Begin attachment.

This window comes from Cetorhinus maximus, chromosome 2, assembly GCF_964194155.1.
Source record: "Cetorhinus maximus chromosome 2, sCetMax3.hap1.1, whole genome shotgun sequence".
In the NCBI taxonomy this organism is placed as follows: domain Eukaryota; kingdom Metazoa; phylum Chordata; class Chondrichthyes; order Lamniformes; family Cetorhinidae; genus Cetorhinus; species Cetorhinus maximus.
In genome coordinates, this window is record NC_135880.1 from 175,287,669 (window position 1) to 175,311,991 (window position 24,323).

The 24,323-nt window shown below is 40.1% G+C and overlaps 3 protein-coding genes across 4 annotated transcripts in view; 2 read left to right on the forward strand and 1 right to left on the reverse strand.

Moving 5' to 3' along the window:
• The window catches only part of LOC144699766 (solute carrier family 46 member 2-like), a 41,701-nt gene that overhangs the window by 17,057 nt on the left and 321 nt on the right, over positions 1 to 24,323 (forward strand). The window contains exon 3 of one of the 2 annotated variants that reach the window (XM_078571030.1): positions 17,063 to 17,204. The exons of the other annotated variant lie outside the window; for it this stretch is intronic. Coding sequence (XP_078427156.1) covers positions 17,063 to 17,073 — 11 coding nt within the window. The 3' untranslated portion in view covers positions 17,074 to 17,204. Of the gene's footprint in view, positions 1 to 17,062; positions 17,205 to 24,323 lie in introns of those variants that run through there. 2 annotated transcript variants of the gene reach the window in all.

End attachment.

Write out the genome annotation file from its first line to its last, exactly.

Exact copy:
This window comes from Cetorhinus maximus, chromosome 2, assembly GCF_964194155.1.
Source record: "Cetorhinus maximus chromosome 2, sCetMax3.hap1.1, whole genome shotgun sequence".
In the NCBI taxonomy this organism is placed as follows: domain Eukaryota; kingdom Metazoa; phylum Chordata; class Chondrichthyes; order Lamniformes; family Cetorhinidae; genus Cetorhinus; species Cetorhinus maximus.
In genome coordinates, this window is record NC_135880.1 from 175,287,669 (window position 1) to 175,311,991 (window position 24,323).

The 24,323-nt window shown below is 40.1% G+C and overlaps 3 protein-coding genes across 4 annotated transcripts in view; 2 read left to right on the forward strand and 1 right to left on the reverse strand.

Moving 5' to 3' along the window:
• The window catches only part of LOC144699766 (solute carrier family 46 member 2-like), a 41,701-nt gene that overhangs the window by 17,057 nt on the left and 321 nt on the right, over positions 1 to 24,323 (forward strand). The window contains exon 3 of one of the 2 annotated variants that reach the window (XM_078571030.1): positions 17,063 to 17,204. The exons of the other annotated variant lie outside the window; for it this stretch is intronic. Coding sequence (XP_078427156.1) covers positions 17,063 to 17,073 — 11 coding nt within the window. The 3' untranslated portion in view covers positions 17,074 to 17,204. Of the gene's footprint in view, positions 1 to 17,062; positions 17,205 to 24,323 lie in introns of those variants that run through there. 2 annotated transcript variants of the gene reach the window in all.